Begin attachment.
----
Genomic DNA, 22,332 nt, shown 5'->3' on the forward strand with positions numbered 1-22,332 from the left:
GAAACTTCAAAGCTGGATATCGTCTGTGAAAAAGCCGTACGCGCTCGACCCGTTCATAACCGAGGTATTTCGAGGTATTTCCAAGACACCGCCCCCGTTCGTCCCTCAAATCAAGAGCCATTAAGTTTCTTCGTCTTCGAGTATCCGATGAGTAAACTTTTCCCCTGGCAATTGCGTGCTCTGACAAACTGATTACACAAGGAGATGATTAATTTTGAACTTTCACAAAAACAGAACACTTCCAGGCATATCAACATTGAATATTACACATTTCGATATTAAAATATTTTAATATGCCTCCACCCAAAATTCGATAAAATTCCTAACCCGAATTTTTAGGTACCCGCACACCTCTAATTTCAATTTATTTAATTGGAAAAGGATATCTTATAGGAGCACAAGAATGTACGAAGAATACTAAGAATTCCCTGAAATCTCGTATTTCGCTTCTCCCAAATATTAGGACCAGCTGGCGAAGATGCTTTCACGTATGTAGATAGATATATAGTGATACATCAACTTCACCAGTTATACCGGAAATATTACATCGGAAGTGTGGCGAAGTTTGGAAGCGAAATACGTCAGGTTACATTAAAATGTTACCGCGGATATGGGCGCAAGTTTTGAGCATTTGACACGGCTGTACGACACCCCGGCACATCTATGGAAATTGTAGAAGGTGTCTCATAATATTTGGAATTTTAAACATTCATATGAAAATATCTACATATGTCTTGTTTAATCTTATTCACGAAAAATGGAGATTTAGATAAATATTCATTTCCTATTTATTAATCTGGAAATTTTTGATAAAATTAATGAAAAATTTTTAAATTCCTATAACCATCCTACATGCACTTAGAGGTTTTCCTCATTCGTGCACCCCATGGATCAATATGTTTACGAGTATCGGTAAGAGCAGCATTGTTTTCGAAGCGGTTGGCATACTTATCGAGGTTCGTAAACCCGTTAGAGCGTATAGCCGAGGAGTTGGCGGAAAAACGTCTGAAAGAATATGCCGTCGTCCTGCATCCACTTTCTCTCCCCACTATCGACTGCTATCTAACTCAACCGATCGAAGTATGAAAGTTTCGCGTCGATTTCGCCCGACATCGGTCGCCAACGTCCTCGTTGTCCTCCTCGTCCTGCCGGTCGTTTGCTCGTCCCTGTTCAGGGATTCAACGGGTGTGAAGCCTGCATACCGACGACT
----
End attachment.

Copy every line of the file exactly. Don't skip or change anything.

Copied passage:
Genomic DNA, 22,332 nt, shown 5'->3' on the forward strand with positions numbered 1-22,332 from the left:
GAAACTTCAAAGCTGGATATCGTCTGTGAAAAAGCCGTACGCGCTCGACCCGTTCATAACCGAGGTATTTCGAGGTATTTCCAAGACACCGCCCCCGTTCGTCCCTCAAATCAAGAGCCATTAAGTTTCTTCGTCTTCGAGTATCCGATGAGTAAACTTTTCCCCTGGCAATTGCGTGCTCTGACAAACTGATTACACAAGGAGATGATTAATTTTGAACTTTCACAAAAACAGAACACTTCCAGGCATATCAACATTGAATATTACACATTTCGATATTAAAATATTTTAATATGCCTCCACCCAAAATTCGATAAAATTCCTAACCCGAATTTTTAGGTACCCGCACACCTCTAATTTCAATTTATTTAATTGGAAAAGGATATCTTATAGGAGCACAAGAATGTACGAAGAATACTAAGAATTCCCTGAAATCTCGTATTTCGCTTCTCCCAAATATTAGGACCAGCTGGCGAAGATGCTTTCACGTATGTAGATAGATATATAGTGATACATCAACTTCACCAGTTATACCGGAAATATTACATCGGAAGTGTGGCGAAGTTTGGAAGCGAAATACGTCAGGTTACATTAAAATGTTACCGCGGATATGGGCGCAAGTTTTGAGCATTTGACACGGCTGTACGACACCCCGGCACATCTATGGAAATTGTAGAAGGTGTCTCATAATATTTGGAATTTTAAACATTCATATGAAAATATCTACATATGTCTTGTTTAATCTTATTCACGAAAAATGGAGATTTAGATAAATATTCATTTCCTATTTATTAATCTGGAAATTTTTGATAAAATTAATGAAAAATTTTTAAATTCCTATAACCATCCTACATGCACTTAGAGGTTTTCCTCATTCGTGCACCCCATGGATCAATATGTTTACGAGTATCGGTAAGAGCAGCATTGTTTTCGAAGCGGTTGGCATACTTATCGAGGTTCGTAAACCCGTTAGAGCGTATAGCCGAGGAGTTGGCGGAAAAACGTCTGAAAGAATATGCCGTCGTCCTGCATCCACTTTCTCTCCCCACTATCGACTGCTATCTAACTCAACCGATCGAAGTATGAAAGTTTCGCGTCGATTTCGCCCGACATCGGTCGCCAACGTCCTCGTTGTCCTCCTCGTCCTGCCGGTCGTTTGCTCGTCCCTGTTCAGGGATTCAACGGGTGTGAAGCCTGCATACCGACGACT